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What to Do When Your Student Is Struggling

College is often touted as the best time in your life – that time when you’re finally living on your own, but still protected by mom and dad financially and otherwise. Yet for many students, college can bring struggles, both academically and psychologically. While these struggles are often temporary, they’re still important to identify and treat.

Psychological struggles
Anxiety has replaced depression as the No. 1 mental health issue facing college students, says Bruce Robertson, senior director of counseling and career programs. Roughly 16 to 18 percent of students on campus are dealing with anxiety and stress, he says, a figure consistent with other higher-education institutions across the nation. 

What’s behind the spike in anxiety? No one knows for sure. But Robertson says many experts believe it comes down to expectations and social media. Today’s students were told as kids that they could be anything they wanted to be. But when they get to college, some realize they’re actually not going to be able to attain their dream career. Or, if they can attain it, “it’s going to take a lot more than they thought, and require a lot of energy, effort and time management,” Robertson says, which is stressful.

The overwhelming presence of social media in students’ lives can also feed anxiety. Students are used to handling relationships and conflict online or through social media, not face-to-face or in real time. But on campus, that’s exactly what they have to do. And this lack of anonymity can be intimidating.

Then there are the regular challenges facing students: adjusting to college life as a freshman, fretting over internships as sophomores and juniors, and worrying about landing that first job as juniors and seniors.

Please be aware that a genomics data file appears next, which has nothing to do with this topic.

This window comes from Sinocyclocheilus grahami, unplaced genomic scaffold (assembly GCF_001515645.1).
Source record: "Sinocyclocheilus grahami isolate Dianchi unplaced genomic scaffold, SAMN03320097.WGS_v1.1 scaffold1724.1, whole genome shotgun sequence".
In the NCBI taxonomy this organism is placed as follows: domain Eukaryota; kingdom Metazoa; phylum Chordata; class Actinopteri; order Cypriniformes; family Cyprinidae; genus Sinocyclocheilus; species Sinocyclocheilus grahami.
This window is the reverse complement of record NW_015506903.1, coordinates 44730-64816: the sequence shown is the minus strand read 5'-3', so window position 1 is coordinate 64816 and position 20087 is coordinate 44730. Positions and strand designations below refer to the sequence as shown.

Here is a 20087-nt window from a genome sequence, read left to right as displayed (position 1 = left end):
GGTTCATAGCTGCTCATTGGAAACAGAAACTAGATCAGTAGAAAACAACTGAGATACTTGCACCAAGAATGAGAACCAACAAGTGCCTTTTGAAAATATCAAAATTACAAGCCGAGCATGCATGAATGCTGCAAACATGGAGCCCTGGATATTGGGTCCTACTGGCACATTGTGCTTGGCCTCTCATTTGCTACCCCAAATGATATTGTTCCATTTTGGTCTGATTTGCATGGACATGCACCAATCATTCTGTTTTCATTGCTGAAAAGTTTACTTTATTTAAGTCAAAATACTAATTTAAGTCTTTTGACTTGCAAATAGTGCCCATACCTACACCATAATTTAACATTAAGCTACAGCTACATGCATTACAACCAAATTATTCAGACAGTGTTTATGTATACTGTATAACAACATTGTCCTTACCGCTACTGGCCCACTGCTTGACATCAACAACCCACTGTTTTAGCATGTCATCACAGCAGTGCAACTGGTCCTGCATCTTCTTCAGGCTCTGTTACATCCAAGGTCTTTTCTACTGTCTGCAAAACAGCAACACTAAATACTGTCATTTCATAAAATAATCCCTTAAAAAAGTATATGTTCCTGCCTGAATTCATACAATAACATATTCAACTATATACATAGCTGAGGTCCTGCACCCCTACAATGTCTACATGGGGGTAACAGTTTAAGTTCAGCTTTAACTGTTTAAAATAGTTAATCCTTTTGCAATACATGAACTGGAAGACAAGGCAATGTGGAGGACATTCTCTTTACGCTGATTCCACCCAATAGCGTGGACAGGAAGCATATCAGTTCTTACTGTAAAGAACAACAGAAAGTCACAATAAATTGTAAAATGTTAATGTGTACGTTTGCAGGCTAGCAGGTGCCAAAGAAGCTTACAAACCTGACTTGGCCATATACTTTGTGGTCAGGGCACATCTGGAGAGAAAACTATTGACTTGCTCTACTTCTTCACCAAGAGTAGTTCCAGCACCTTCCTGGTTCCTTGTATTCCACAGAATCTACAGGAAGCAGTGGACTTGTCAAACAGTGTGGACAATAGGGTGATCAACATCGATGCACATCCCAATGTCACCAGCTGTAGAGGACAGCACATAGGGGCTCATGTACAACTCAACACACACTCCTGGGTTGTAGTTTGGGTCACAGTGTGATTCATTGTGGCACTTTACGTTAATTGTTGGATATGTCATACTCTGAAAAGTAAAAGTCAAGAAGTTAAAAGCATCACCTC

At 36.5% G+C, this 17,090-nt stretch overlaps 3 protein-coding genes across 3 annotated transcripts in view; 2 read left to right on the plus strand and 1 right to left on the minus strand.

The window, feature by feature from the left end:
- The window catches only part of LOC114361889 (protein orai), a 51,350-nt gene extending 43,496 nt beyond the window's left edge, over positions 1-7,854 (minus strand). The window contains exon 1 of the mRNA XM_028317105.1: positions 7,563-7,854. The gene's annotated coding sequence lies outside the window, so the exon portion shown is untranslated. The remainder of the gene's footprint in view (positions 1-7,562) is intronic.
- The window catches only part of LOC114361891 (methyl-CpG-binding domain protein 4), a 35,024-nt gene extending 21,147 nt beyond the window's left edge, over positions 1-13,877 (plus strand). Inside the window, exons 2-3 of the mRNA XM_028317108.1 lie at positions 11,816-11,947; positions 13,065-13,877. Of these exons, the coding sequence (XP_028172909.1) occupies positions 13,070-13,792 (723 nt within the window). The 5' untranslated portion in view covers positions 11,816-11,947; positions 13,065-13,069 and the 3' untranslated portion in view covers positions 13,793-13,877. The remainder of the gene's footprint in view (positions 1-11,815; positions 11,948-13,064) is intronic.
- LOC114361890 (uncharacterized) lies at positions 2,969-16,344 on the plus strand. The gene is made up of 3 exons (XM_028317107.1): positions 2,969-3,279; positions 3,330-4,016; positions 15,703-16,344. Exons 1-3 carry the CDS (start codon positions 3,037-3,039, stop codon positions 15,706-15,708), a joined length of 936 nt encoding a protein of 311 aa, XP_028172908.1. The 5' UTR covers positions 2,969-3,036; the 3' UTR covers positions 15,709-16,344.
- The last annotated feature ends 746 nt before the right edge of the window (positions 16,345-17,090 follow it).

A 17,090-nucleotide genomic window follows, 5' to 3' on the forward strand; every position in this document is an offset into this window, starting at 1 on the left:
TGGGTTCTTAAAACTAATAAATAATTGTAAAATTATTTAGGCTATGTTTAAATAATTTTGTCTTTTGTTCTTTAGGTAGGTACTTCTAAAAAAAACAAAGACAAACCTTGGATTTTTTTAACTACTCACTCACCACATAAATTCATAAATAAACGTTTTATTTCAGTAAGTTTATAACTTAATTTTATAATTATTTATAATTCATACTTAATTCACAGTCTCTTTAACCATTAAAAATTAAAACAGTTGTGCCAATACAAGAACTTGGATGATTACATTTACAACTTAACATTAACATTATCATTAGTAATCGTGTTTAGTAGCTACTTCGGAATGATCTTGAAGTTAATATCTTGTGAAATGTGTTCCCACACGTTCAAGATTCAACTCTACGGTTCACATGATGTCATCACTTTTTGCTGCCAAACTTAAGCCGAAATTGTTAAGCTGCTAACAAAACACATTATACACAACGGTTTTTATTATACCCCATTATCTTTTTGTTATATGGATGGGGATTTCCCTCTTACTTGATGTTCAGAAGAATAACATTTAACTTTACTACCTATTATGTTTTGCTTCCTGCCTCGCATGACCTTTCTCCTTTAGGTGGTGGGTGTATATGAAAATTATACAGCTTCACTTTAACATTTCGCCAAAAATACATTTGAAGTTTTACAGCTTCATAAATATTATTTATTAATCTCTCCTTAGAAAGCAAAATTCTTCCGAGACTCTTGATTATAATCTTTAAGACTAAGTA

As parents, you play an important role in helping your student. Make a practice of regularly checking in, Robertson says, and asking how things are going. Many students won’t proactively call a parent when something is wrong. But if a parent happens to call when they’re stressed out, they’ll often spill the beans.

Be direct, too. If something seems off when you call your student, come right out and say, “You seem sad/quieter/moody. Is something wrong?” 

Robertson also recommends having a plan. Talk to your student about potential stressors, then discuss how to address them if they become problematic. And if your child has had mental health issues in the past – say, a brush with anxiety during high school – head to St. Norbert’s Counseling & Psychological Services, or CAPS. Don’t wait and see if everything will be O.K. Your student can meet with a counselor to proactively address the situation and try to prevent it from emerging again. One or two meetings may be all that’s needed. But if something begins to go awry down the line, having that initial connection can be critical.

Academic struggles
College is a big adjustment. Students suddenly have enormous independence, more rigorous coursework and new social dynamics, factors that can combine to trip up the most seasoned learner. It’s not surprising, then, that St. Norbert’s Academic Support Services tends to see more first-year students every year. 

Corey Ciesielczyk, director, says some students aren’t used to managing their time, while others have reading deficits or aren’t skilled note-takers. Many struggle with communication, especially when it comes to having meaningful face-to-face conversations with their professors. “It takes an adjustment period, but they usually settle in and get their footing underneath them,” he says.

As with mental health issues, monitor your student’s progress by openly asking about classes and grades. Be alert for warning signs something is amiss. “If your son or daughter doesn’t seem their normal self, or if they give you short answers when you ask how things are going, that’s typically a sign something is wrong,” he says. 

Another warning sign can be found on social media. If you notice your student using Snapchat or Instagram at 2 a.m. on a weeknight, he’s probably not getting enough sleep, which can hamper studies.

Be aware, too, that mental health issues are often intertwined with academic issues. One can cause the other and vice versa. 

If you’re worried something may be amiss with your student, give Robertson or Ciesielczyk a call. While they may be limited in what they can disclose to you due to confidentiality regulations, the two say they can definitely reach out to your student. 

“Expect some stress. Expect some transitional difficulties. That’s absolutely normal,” says Robertson, especially during your student’s first year. “At the same time, keep an open dialogue with your student about how things are going. Tell them that if either one of us feels things are starting to slip, let’s talk about it.”

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